Rejected

Jacqueline Barr

Students prevented from donating blood due to detailed criteria and restrictions

 

Image

Wang donates blood to the Stanford Blood Center on Nov. 7th.
Got blood? Everyone does, but not all students were able to donate some.

Community Leadership’s Health Commission hosted its annual blood drive, sponsored by the Stanford Blood Center, on Nov. 7 in the cafeteria. Students were able to come in throughout the day to donate blood. For many, donating blood was a way to give back to the community without much of a price.

"I did it last year and it doesn’t cost me that much. It just helps people," senior Irene Steves said.

Ninety-four students participated in the blood drive. However, there were other prospective donors who were rejected due to set criteria. Some given requirements included age and weight. Participants must have been 16 years of age, weighed at least 110 pounds, and have had written parental consent. The last requirement ruled out a fraction of the student body, including senior Puja Gupta.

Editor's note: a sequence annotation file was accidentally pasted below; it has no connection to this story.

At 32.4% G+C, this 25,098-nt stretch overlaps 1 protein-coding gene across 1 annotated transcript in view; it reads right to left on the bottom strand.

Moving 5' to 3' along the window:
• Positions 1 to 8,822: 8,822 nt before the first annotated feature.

"My parents didn’t let me [donate] because they thought that it would make me really tired, and I wouldn’t be able to perform well on college applications over the weekend," Gupta said.

Along with the above, several lesser known limitations were included. Participants must have been free of colds in the last 48 hours, have not been to a malarial risk foreign country such as India in the past year, and have had a hemoglobin level of at least 12.5 g/dL.

These limitations took many by surprise and were responsible for several last minute rejections.

"I got rejected because my hemoglobin count was 11.7, and it needed to be 12.5 to donate," senior Connie Wu said. "Last year it was the same situation – my iron count was too low for donating."

Senior Annie Wu, Connie’s identical twin, however, was accepted for blood donation.

"I was really surprised because we both eat the exact same things, including foods that increase hemoglobin levels, such as dark green veggies, potatoes, iron-fortified cereal, and iron-rich meats, on top of having very similar lifestyles and DNA," Connie said.

There were many potential donors who were ruled out by the myriad of restrictions such as age and weight requirement.

Every donor is two bags closer to its goal. "I donated blood because it feels right and it’s not going to hurt me in any way." sophomore Alvin Shih said. "It’s just two seconds of pain, and it can help people."
 

 

{cc-by-nc-sa}